Overall annuity sales continued their downward arc in the first quarter, according to several recently released statistical reports. But there were some rays of light peeking through the clouds.
Industry-wide, annuity sales in the first quarter totaled about $49.6 billion, down 2 percent from $50.6 billion in the final quarter of last year and a 6.6 percent drop from Q1 2012 when sales amounted to $53.1 billion, reports the Insured Retirement Institute (IRI).
In the variable annuity (VA) space, there was a measure of good news. Although sales slumped 4.4 percent year over year (dropping from $36.2 billion in Q1 2012 to $34.6 billion), that number was a slight 0.6 percent higher than Q4 2012’s total of $34.4 billion, reports IRI, citing statistics from Morningstar Inc.
Further stats from Morningstar indicate additional improvement in the VA sector. Net sales returned to positive territory, reaching $900 million, after posting a negative $599 million in the fourth quarter of last year.
VA total net assets hit an all-time high of nearly $1.72 trillion in Q1, a 4.6 percent climb from the $1.64 trillion recorded in the fourth quarter of last year and a 6.5 percent jump from $1.61 trillion in Q1 2012. In the variable annuity market, there were $22.77 billion in qualified sales and $11.86 billion in nonqualified sales during the first quarter.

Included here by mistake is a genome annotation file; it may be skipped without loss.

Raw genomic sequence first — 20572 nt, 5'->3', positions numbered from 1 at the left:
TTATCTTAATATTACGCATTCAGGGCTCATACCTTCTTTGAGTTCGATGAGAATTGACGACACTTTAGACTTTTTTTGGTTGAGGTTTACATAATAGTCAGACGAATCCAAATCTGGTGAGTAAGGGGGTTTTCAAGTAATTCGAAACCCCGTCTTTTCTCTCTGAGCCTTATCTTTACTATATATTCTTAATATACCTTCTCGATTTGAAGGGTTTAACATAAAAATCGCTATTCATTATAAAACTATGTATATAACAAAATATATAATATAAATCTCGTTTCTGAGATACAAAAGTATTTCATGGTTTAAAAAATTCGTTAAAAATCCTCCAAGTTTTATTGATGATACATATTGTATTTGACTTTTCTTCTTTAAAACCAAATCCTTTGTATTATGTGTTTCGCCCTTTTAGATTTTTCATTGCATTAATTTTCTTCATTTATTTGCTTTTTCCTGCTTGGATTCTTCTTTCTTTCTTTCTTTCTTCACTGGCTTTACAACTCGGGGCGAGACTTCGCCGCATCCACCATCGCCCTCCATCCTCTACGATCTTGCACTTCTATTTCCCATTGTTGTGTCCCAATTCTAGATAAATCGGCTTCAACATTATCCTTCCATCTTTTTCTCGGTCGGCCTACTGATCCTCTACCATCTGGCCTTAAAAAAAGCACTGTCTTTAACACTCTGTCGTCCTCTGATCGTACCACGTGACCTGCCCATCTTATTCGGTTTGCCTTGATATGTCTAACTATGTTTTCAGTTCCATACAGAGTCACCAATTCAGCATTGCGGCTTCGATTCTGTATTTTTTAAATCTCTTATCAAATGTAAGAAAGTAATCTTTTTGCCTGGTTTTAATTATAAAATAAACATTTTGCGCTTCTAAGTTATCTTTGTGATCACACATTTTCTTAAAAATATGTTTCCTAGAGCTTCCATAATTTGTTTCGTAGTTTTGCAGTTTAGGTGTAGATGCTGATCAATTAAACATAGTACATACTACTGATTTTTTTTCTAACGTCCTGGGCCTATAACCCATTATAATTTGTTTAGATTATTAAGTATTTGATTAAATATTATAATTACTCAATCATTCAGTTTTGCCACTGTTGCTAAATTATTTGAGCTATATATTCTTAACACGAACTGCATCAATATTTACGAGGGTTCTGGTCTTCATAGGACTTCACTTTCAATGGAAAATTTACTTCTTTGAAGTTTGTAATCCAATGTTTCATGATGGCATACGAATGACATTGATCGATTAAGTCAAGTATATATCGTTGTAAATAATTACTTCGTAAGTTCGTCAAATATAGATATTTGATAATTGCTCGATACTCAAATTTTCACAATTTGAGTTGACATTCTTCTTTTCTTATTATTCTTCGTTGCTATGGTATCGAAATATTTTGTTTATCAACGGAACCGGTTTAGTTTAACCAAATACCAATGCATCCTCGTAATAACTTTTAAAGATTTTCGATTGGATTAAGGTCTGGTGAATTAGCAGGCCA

Cathy Weatherford, president and CEO of IRI, said the quarter-over-quarter gain in VA sales and the positive growth in net sales were encouraging signs for the sector. “It’s worth noting, however, that net flows have been largely affected by outflows from group contracts as a result of an aging workforce rolling out of qualified plans,” Weatherford said in a statement. “This reflects the demographic reality that there is a population spike entering their retirement years.”
Frank O’Connor, product manager, Morningstar Annuity Research Center, noted in a statement the change in how VA assets are dispersed, with more money now invested in allocation funds. “Five years ago, allocation funds represented just 12 percent of total VA assets but have risen steadily to more than 30 percent today,” O’Connor said. He added that this movement is driven by the “common requirement” to invest in such funds when electing an income guarantee.
Fixed annuity sales also slide
Low interest rates continue to pound down sales of fixed annuities. In Q1, fixed annuity sales reached $15 billion, down 11.7 percent from a year ago ($16.9 billion) and 7.7 percent from the fourth quarter of 2012 ($16.2 billion), according to Beacon Research.